- Coconut products (coconut milk yogurt, coconut butter/manna, creamed coconut, canned coconut milk without guar gum or carrageenan), shredded coconut, coconut flakes/chips, coconut aminos
- Healthy fats/oils (olive oil, avocado oil, coconut oil, lard, bacon fat, duck fat, tallow, cultured ghee)
- Fermented foods (coconut water kefir, fermented vegetables like sauerkraut and nightshade-free kimchi)
- Bone broth
- Herbal tea and green tea/matcha
- Vinegars (apple cider vinegar, coconut vinegar, red wine vinegar, balsamic vinegar)
- Fresh herbs and spices (basil, tarragon, mint, thyme, oregano, rosemary, ginger, turmeric, cinnamon)
- Carob powder
- Flours (coconut, cassava, tigernut, plantain, sweet potato, cricket, arrowroot, tapioca)
- Protein powders (grass-fed gelatin, collagen peptides and HydroBeef)
Recommended Best Practices
- Include 6-8 servings of vegetables per day
- Limit fruits to 1-2 servings or or 15-20 grams of fructose per day
- Incorporate plenty of fats and oils
- Drink plenty of filtered water
An Example Day on the AIP Diet
Savory – BF Hash
- Organic nitrate-free bacon
- Sauteed kale in olive oil
Sweet – Smoothie
- Collagen peptides
- Coconut milk
- Salad with mixed greens, cucumbers, carrots, radishes, spring onions, olives, roasted sweet potato cubes and a simple lemon juice and olive oil dressing
- Coconut crusted trout with roasted broccoli
- Plain filtered water
- Mineral water with lemon and lime
- Herbal teas
Need a Snack?
- Sip on some bone broth, a slice of avocado with a squeeze of lime and sea salt, or berries and coconut cream.
If you feel too overwhelmed by jumping straight to AIP, I recommend taking baby steps and slowly transitioning your diet. Start with a 100% gluten free diet. Once you get the hang of that, cut dairy and soy. From there, you can follow the Paleo diet. By this stage, you’ll likely already begin noticing positive health changes, such as reduction in joint pain, weight loss, feeling more energized, etc. Then when you’re ready to go whole hog, do the AIP Diet for 30 days.
After a month on AIP, I recommend systematically reintroducing restricted foods one by one. This allows you to create a diet for the long term that is tailor-made for you! This process will allow you will be more in touch with what does—and doesn’t—work for your body.
How to “challenge” the restricted foods
You will reintroduce a single food category (i.e. dairy) for three days only. Two servings per day. Monitor your symptoms for a full week. The last 4 days of the week, look for delayed onset symptoms.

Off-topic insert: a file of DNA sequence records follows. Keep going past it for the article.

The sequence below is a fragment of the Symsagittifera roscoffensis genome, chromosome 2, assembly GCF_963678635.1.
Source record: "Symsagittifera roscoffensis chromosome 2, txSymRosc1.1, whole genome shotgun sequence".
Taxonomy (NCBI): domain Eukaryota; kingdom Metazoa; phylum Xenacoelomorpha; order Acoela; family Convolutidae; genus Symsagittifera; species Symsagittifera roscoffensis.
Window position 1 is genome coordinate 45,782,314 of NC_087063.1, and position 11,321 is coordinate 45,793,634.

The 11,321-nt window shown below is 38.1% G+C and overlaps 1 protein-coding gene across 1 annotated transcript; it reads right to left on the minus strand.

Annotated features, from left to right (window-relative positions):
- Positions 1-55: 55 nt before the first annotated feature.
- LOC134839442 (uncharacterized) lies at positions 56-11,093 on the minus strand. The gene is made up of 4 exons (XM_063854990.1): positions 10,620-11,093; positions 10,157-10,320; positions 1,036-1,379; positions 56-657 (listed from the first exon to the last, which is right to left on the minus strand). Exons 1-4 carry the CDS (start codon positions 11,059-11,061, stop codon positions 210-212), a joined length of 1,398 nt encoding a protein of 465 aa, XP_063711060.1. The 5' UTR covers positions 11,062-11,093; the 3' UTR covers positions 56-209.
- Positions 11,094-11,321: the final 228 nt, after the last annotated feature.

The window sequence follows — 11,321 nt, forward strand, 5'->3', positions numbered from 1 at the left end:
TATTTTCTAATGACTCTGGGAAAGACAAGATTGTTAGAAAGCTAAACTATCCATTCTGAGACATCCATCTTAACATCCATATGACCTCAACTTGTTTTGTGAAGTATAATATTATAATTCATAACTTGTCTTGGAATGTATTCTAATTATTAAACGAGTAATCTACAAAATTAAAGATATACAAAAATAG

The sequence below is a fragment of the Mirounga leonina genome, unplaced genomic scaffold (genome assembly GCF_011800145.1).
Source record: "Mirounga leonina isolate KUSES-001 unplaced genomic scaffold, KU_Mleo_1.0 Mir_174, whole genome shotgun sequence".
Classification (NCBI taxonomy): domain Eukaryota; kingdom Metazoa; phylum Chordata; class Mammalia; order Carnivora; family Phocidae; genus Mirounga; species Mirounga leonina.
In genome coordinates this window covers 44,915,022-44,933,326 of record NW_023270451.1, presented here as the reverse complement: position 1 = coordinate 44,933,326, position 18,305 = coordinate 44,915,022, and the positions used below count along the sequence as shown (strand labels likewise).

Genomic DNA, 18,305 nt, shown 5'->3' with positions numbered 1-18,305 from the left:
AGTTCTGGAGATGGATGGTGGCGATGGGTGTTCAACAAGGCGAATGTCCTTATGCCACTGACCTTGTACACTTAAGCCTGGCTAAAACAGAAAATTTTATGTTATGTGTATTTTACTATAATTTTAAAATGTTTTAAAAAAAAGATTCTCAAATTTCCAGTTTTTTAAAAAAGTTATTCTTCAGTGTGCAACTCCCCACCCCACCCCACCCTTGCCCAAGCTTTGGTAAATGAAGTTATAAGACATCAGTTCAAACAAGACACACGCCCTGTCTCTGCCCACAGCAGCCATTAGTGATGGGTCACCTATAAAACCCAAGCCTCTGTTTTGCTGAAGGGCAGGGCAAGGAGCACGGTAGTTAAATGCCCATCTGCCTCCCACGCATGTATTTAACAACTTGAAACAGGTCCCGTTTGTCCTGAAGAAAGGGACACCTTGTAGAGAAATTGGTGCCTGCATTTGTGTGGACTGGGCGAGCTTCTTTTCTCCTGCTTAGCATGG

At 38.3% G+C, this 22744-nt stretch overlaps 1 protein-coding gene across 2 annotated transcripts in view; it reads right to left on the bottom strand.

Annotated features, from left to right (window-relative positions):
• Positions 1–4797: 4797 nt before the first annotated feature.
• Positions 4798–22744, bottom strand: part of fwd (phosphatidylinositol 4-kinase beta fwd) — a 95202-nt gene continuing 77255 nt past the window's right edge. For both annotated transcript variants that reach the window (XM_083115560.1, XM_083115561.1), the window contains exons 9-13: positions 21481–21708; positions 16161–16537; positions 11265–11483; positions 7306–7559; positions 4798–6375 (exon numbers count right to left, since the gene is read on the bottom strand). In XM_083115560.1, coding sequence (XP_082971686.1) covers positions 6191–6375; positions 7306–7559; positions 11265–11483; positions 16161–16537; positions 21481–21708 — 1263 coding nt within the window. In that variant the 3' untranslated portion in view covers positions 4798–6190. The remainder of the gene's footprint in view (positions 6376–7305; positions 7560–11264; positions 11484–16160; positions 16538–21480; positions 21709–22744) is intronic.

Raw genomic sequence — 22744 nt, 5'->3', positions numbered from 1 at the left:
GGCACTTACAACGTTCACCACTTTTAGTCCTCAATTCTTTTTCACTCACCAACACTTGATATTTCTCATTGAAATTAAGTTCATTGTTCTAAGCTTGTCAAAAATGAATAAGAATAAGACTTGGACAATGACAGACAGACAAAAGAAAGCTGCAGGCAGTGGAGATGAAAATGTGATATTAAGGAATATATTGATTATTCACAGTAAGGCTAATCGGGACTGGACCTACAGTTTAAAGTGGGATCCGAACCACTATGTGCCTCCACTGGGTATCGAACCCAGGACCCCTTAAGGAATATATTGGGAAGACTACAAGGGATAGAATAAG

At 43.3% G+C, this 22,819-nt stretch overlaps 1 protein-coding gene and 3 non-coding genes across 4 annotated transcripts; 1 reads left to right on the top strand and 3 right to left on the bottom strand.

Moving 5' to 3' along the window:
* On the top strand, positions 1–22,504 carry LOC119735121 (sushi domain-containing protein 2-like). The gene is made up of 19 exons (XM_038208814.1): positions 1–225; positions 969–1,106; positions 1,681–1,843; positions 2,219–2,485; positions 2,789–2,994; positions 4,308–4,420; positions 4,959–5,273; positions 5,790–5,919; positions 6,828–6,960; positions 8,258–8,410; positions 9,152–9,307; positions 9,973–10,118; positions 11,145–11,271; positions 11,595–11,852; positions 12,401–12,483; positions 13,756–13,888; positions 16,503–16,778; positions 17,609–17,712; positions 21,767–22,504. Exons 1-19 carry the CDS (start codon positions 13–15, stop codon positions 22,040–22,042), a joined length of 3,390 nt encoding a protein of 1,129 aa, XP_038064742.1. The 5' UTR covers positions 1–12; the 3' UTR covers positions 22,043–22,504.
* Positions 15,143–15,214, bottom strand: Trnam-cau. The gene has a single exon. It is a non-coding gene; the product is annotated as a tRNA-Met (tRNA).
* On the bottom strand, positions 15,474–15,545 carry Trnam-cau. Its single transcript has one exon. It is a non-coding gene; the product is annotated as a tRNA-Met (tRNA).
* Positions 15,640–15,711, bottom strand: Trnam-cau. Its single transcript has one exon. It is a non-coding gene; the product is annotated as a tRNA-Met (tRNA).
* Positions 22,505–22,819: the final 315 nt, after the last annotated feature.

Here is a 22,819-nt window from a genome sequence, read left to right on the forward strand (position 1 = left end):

For example, you might decide to reintroduce dairy* on a Monday. Monday through Wednesday, you could eat some organic, whole milk, plain yogurt, kefir, cheese, or drink a small glass of milk at two of your meals those days. Resume your elimination diet from Thursday through Sunday and monitor any abnormal reactions. If you do not have any observable symptoms, you may try introducing a new food (i.e. eggs) on the following Monday.
Continue this process for the following weeks until you have reintroduced all food categories that you would like to consider adding back into your nutrition plan. If you have no symptoms, you are welcome to include that food category back into diet ongoing.
*I recommend introducing goat’s, sheep’s and cow’s dairy separately.
The key to this approach is paying attention to how you are feeling and recording any symptoms you experience in a food journal. Look out for the following symptoms:
- Bloating, gas and/or digestive upset
- Rashes or hives
- Fatigue or lethargy
- Joint pain
- Muscle aches
- Racing heartbeat
- Mood swings
- Hot flashes
- Sleep disturbances
- Brain fog
- Any suddenly occurring symptom like nausea, depression, or anxiety
I recommend keeping a food journal during this process. In your journal, record which food you’re challenging, any symptoms you experience and whether your reaction is mild, moderate or severe. At the front or back of the journal, you can make a list of the foods that you feel good eating, and a separate list for the foods which relate to symptoms in your body. At the end of the challenge, you should be able to freely eat all foods that you did not have a reaction to.
While this process of testing for food sensitivities takes some patience, reducing inflammation, healing your gut and feeling better is so worth it! The good news is, once your body has healed more deeply over time, you may be able to reintroduce some foods in moderation that were previously causing problems.
After completing the 30-day reset and subsequent reintroduction phase of the AIP protocol, evaluate where you are at on the autoimmunity spectrum. How are you feeling? Have your symptoms improved? If your diet was the root cause of your inflammation, it is likely that many of your symptoms have vanished. It is also possible that there are other factors that need your attention in order to work your way down the spectrum and reverse your condition. You may consider working with a holistic health practitioner to repair your gut, eliminate toxins in your life, heal any infections and manage your stress.
Just remember that you have the power to regain optimal health by addressing the root causes that led to your inflammation and autoimmunity. Try to be kind and gentle with yourself through the process!12